Crisis over: so do we want to go back to investing in health or just complain about the services?
Published 31/08/2015 | 02:30
Towards the back of the 'HSE's Budgeting and Service Planning 2016 Estimates Submission', there's a figure of €29.788m for "System Reform".
The heading is broken down across a range of governance, structural, IT and financial initiatives, which are planned for the health service.
The net effect is supposed to be a more efficient health service, delivering more for patients and in as cost effective a manner as possible.
In the context of an estimate of €14.047bn, seeking a little under €30m seems like a small enough ask. Yet here's the HSE coming along with the begging bowl for fundamental system reform.
When the HSE inevitably gets turned down for its demand of an extra €1.867bn, then funding will be needed elsewhere and the system reform will drop down the pecking order.
The HSE will spend the year trying to manage a budget that's lower than its requirements and the vicious circle will be complete once more. About a quarter of the way into next year, it will become apparent the HSE is on track with its perennial overrun and the rest of the year will be spent playing catch-up.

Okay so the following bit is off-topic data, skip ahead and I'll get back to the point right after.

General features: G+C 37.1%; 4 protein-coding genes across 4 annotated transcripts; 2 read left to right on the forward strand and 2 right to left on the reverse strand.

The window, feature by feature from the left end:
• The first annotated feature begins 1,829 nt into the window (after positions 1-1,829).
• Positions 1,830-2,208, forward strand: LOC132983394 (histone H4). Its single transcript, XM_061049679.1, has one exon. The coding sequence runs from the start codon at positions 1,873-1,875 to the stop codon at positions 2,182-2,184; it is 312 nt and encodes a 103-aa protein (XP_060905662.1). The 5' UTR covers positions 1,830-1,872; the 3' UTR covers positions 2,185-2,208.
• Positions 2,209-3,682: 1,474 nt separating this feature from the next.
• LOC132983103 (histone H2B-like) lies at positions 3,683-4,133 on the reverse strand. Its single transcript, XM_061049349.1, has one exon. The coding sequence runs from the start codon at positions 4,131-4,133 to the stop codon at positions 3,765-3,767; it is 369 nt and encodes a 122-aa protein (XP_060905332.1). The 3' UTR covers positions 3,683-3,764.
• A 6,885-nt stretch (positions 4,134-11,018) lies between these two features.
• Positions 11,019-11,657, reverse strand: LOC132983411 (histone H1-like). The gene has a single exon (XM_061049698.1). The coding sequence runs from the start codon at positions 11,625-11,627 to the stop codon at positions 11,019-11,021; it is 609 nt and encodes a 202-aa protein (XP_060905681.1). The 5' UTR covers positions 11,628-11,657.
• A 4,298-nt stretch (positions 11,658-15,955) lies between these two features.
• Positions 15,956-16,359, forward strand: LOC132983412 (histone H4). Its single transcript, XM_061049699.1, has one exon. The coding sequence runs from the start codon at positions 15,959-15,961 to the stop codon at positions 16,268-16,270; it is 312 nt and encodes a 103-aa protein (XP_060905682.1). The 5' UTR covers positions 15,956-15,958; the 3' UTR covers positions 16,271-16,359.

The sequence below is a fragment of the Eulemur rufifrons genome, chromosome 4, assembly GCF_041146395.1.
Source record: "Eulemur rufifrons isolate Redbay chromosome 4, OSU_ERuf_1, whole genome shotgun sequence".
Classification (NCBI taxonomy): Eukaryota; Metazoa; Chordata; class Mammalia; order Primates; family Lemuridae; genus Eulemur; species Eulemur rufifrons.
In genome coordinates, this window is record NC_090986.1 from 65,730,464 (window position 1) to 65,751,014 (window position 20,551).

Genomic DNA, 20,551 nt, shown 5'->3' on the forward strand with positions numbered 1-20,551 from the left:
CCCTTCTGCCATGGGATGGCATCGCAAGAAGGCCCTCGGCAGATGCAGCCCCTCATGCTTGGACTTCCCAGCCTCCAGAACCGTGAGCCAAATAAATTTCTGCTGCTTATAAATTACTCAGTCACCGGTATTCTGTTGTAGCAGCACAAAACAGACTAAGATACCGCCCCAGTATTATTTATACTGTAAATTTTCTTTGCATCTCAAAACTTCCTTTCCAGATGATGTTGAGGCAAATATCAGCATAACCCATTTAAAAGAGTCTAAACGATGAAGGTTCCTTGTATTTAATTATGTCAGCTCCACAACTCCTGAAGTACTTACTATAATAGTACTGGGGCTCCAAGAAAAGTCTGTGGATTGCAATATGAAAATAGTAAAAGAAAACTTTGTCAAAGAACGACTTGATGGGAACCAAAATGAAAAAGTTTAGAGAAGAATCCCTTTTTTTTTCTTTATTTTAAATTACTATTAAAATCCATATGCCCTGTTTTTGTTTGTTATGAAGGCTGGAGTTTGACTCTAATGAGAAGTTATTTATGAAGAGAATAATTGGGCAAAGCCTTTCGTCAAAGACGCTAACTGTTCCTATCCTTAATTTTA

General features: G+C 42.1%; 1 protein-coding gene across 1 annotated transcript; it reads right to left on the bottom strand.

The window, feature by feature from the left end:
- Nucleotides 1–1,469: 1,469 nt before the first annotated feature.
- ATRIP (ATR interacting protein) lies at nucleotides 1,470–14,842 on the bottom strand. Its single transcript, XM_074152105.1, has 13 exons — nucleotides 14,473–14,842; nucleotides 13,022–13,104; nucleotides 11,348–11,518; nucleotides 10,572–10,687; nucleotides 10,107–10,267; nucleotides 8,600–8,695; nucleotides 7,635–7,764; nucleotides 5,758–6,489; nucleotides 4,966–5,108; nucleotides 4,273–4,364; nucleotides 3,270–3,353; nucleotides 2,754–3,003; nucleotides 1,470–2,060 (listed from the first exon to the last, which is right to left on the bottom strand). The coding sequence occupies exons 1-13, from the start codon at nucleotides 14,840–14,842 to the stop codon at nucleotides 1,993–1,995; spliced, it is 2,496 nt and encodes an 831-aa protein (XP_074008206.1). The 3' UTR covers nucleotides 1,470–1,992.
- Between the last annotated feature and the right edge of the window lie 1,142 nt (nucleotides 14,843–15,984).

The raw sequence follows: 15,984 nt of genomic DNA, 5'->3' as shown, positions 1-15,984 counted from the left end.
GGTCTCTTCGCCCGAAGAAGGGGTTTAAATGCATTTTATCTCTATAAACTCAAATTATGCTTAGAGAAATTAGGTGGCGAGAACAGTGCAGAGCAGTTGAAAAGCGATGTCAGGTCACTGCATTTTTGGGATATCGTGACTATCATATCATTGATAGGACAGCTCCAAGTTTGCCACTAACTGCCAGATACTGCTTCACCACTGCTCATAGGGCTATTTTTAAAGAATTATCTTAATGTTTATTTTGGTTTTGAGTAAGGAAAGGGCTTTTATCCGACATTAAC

The lesson is never learned. The Coalition pays scant regard to the independent economic watchdog it appointed when the Fiscal Advisory Council warns against excessive budgets. But perhaps it will take note of its report last week entitled 'Controlling the health budget'.
The council said health spending had exceeded planned levels in recent years and these overruns could undermine the ability to plan ahead.
It said there was evidence of difficulties in budgeting and financial management and governance in hospitals, which "create a tendency towards budget overruns".
"Given known future challenges to the public health system, such as demographic change, existing financial planning and governance structures must be improved to ensure delivery of targets," it concluded.
In other words, if you don't get the budget planning right in the first place, then how can you expect to stick to it?
After seven years of austerity, the HSE is aiming to improve frontline services or even "move towards acceptable levels" as its director general Tony O'Brien put it.
The demand for an extra €2bn is a real budget buster and won't be met. But it will pose questions about the Government - and public - commitment to the health service. Are middle-income voters willing to take a pass on their tax cut to see more nurses, doctors and ambulance staff hired?
The HSE has got in earlier with its demands this year. Gone is the naivety of Dr James Reilly demanding an extra billion on the closing weekend of budget talks two years ago. Likewise, the gung-ho attitude of his successor Leo Varadkar in predicting he would put manners on spending and bring it in on target.
The overrun this year will be €500m. The HSE says it needs an extra €2bn in 2016.
Surely it's time for honest debate about health spending, rather than just complaining about the service.